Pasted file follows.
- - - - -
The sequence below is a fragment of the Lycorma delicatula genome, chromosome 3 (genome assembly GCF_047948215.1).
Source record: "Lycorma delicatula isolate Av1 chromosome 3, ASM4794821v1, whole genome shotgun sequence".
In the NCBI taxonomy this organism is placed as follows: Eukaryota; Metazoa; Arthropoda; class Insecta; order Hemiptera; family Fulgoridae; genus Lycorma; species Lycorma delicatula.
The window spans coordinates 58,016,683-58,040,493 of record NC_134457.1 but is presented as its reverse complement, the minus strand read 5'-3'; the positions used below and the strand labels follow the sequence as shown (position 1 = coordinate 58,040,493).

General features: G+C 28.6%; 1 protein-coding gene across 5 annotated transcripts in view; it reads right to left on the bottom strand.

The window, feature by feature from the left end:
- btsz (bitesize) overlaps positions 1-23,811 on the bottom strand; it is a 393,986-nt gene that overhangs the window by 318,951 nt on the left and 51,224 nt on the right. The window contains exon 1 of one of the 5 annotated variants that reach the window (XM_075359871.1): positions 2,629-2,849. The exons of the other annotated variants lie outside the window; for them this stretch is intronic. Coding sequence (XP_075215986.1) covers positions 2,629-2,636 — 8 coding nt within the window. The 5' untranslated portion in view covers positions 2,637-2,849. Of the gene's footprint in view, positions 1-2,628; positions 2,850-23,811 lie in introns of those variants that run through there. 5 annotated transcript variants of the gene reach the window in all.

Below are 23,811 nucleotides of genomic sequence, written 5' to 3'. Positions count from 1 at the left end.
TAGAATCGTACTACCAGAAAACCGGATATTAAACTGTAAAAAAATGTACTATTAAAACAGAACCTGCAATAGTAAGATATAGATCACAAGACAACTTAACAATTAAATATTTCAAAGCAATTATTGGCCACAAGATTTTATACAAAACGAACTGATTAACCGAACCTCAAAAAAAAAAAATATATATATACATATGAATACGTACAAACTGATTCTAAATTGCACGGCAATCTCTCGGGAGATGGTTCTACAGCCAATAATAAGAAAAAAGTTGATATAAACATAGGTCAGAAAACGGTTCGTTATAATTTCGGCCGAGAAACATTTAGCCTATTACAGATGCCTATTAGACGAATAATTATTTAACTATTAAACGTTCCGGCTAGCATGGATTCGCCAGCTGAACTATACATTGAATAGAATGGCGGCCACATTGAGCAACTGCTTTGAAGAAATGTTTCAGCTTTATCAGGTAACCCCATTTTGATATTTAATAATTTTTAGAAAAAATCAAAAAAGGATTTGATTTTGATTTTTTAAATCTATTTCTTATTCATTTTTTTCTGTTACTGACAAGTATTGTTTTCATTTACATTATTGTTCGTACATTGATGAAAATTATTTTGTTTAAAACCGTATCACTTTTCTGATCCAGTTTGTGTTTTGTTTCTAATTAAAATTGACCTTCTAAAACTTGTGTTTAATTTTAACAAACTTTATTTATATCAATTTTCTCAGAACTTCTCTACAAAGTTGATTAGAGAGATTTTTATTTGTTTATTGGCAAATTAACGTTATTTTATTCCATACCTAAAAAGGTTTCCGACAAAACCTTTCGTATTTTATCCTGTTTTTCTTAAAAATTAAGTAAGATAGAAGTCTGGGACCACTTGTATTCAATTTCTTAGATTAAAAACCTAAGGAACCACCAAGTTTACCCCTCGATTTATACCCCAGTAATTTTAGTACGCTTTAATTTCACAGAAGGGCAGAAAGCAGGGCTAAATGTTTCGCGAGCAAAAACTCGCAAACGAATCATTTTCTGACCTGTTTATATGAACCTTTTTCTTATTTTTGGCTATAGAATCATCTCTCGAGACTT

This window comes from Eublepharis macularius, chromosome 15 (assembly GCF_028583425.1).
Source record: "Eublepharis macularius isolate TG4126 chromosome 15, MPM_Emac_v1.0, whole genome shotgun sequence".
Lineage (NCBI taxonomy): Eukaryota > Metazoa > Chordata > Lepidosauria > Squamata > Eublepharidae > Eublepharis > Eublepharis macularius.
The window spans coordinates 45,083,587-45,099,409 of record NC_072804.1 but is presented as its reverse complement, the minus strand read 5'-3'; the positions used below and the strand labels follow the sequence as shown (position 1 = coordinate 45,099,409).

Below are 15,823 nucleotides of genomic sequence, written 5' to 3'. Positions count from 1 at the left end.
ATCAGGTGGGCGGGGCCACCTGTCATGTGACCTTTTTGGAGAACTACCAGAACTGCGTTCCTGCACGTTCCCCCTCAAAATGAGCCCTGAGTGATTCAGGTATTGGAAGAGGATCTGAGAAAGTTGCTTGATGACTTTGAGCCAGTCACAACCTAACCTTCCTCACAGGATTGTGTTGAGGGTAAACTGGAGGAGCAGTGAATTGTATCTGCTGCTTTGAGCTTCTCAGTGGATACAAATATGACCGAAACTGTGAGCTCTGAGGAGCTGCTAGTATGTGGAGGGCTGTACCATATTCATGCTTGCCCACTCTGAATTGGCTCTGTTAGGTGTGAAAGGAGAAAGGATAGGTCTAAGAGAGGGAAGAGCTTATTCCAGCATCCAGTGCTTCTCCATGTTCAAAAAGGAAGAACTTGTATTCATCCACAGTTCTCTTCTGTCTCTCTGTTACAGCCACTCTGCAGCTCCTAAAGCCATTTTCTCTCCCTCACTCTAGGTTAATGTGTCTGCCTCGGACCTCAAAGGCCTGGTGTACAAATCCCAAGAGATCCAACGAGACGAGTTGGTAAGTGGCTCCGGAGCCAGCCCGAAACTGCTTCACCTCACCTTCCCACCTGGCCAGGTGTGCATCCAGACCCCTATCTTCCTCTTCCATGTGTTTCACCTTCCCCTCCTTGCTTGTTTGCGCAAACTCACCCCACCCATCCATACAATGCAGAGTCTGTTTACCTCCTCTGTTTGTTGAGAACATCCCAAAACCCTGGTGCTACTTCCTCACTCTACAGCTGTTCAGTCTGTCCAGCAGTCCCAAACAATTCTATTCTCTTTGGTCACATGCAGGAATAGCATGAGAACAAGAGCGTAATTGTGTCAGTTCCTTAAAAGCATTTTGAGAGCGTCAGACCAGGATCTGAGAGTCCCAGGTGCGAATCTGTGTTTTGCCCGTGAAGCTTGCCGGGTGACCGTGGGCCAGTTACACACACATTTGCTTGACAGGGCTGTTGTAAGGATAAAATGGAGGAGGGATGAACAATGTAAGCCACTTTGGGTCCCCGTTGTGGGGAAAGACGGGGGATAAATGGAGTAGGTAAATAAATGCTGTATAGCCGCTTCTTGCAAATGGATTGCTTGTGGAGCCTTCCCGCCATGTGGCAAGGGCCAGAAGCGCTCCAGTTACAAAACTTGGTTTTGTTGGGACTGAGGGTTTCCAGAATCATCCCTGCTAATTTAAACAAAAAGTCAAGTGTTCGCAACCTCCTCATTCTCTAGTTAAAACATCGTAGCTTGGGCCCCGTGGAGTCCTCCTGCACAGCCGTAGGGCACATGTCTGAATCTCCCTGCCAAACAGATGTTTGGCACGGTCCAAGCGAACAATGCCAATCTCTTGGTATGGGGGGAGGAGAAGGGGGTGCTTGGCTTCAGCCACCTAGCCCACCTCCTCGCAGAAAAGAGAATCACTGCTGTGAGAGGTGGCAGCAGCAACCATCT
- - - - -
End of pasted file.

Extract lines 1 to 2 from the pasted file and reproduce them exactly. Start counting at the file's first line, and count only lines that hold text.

The sequence below is a fragment of the Lycorma delicatula genome, chromosome 3 (genome assembly GCF_047948215.1).
Source record: "Lycorma delicatula isolate Av1 chromosome 3, ASM4794821v1, whole genome shotgun sequence".